Thousands of Irish holidaymakers hit by Lowcostholidays collapse
Popular online travel agent folded without warning on Friday evening
Holidaymakers sit beneath parasols and play in the surf on the beachfront in Benidorm, Spain Photograph: Matthew Lloyd/Bloomberg
As many as 15,000 Irish holidaymakers have been hit by the sudden collapse of online travel agent Lowcostholidays on Friday evening.
Many people already overseas will have to pay the full cost of their accommodation again despite having paid lowcostholidays in full, while holidaymakers waiting to travel may find their accommodation bookings have been cancelled.
All confirmed flight tickets will remain valid.
Travel agents who have used lowcostholidays to secure rooms for their customers are also like to face large bills as a result of the closure.
People who booked package holidays – including flights and accommodation - with lowcostholidays.ie will be covered under the auspices of the Commission for Aviation Regulation (CAR) as the travel agent is bonded under Irish law. The commission will publish the details of how people impacted can make claims on Monday.
However, anyone who booked hotel accommodation only through the website will not be covered by the tour operator’s bond and will have to pick up the tab themselves and try and get money back via their bank or credit card company.
Lowcostholidays has had a significant presence in the Republic since 2010 and more than 100,000 Irish people have signed up to its weekly email newsletter.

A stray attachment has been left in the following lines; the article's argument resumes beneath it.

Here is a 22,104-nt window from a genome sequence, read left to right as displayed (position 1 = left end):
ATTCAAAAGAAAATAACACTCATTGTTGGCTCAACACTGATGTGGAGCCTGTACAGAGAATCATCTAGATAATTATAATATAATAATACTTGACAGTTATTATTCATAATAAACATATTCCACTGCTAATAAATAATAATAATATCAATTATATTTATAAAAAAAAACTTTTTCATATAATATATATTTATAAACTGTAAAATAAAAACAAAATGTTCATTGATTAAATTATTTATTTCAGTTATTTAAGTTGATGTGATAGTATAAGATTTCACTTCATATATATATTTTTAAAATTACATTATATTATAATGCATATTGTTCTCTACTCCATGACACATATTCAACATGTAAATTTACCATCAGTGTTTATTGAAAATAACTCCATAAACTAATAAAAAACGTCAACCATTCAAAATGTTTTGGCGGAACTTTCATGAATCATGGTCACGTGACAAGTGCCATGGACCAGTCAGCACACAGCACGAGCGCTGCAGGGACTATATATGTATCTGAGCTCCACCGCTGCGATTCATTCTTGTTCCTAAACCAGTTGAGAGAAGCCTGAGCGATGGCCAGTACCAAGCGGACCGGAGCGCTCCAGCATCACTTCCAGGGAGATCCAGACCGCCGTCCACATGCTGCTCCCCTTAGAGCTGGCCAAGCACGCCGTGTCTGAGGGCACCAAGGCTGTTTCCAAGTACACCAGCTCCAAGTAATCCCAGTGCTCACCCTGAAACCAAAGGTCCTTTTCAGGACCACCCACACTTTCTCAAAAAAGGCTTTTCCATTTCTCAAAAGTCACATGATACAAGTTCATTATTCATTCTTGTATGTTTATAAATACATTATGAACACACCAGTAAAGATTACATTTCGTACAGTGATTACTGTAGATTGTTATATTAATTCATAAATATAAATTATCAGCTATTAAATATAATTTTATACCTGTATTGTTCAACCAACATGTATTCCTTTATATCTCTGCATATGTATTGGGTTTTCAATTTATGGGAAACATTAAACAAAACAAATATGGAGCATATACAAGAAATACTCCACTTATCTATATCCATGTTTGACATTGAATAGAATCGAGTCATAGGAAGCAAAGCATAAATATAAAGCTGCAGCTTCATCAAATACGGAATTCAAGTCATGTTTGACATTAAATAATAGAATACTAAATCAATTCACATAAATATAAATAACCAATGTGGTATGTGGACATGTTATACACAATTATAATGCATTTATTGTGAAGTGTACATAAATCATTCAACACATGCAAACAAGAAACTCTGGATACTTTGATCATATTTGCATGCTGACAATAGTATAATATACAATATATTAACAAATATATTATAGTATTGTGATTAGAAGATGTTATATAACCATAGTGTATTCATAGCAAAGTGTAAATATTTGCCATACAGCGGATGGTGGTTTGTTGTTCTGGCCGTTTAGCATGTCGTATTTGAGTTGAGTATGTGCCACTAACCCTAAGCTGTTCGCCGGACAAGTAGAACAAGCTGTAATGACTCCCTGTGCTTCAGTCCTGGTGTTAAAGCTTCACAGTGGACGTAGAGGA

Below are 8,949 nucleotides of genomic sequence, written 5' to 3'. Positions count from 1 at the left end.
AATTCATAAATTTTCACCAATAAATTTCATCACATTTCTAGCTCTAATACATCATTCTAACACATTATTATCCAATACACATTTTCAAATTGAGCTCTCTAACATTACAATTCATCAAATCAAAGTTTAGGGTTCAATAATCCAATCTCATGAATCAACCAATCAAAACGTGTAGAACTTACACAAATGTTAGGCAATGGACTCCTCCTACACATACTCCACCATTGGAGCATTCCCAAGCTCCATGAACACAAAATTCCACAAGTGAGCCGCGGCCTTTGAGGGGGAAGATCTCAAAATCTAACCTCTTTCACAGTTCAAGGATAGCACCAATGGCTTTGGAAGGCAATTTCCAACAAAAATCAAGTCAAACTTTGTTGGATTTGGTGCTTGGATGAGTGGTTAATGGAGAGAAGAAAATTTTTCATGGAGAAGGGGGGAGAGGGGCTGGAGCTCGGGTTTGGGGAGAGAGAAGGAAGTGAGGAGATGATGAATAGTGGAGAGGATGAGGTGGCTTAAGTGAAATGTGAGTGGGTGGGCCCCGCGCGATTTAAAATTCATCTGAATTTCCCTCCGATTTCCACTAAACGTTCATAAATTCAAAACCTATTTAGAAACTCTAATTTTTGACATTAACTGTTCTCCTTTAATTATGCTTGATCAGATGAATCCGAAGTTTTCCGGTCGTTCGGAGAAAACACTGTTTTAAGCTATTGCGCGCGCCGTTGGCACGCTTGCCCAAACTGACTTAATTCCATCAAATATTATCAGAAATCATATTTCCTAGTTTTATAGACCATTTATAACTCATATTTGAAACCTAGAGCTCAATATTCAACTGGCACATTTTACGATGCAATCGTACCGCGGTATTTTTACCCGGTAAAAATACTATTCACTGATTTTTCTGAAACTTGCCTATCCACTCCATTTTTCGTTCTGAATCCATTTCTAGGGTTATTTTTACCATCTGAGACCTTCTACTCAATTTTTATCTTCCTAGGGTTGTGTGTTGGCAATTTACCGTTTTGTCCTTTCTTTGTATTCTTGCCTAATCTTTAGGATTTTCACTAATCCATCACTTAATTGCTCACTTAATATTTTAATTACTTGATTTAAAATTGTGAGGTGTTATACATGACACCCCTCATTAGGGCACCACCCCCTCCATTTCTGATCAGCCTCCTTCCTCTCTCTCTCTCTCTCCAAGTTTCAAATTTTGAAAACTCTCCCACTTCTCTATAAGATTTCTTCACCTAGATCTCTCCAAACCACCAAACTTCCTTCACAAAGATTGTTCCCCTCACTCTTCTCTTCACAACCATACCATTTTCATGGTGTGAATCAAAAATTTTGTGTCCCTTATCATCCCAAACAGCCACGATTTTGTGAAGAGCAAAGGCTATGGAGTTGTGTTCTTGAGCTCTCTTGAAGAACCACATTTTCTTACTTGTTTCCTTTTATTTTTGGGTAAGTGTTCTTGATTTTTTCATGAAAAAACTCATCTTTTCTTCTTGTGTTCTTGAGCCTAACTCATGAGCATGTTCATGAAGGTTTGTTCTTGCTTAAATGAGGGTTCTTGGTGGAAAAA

“Lowcostholidays actually has a capacity for 90,000 people travelling out of Ireland but I think when those already on the ground are added to those with future bookings there will be around 15,000 people hit,” he said.
“Another element is the travel agents,” he added. “A lot of our members would have had people coming in looking for destinations where tour operator capacity is low.”
The agents would have booked flights online with directly with airlines and booked accommodation with lowcostbeds. “People overseas are now being told their rooms have not been paid for so travel agents will have no choice but to absorb that cost which could run to hundreds of thousands of euro,” he said.
Mr Dawson said a lot of Leaving Cert students currently on holidays in locations such as Spain would have been particularly impacted.
Irish customers are “sickened” by the closure of the site which was heavily promoting a ticket sale just hours before it went out of business.
“I am getting married in two weeks and my honeymoon to Mexico has been booked with lowcostholidays,” one reader told The Irish Times. “When I rang hotel they said they hadn’t received any payment even though we have paid lowcostholidays in full. I am sickened.”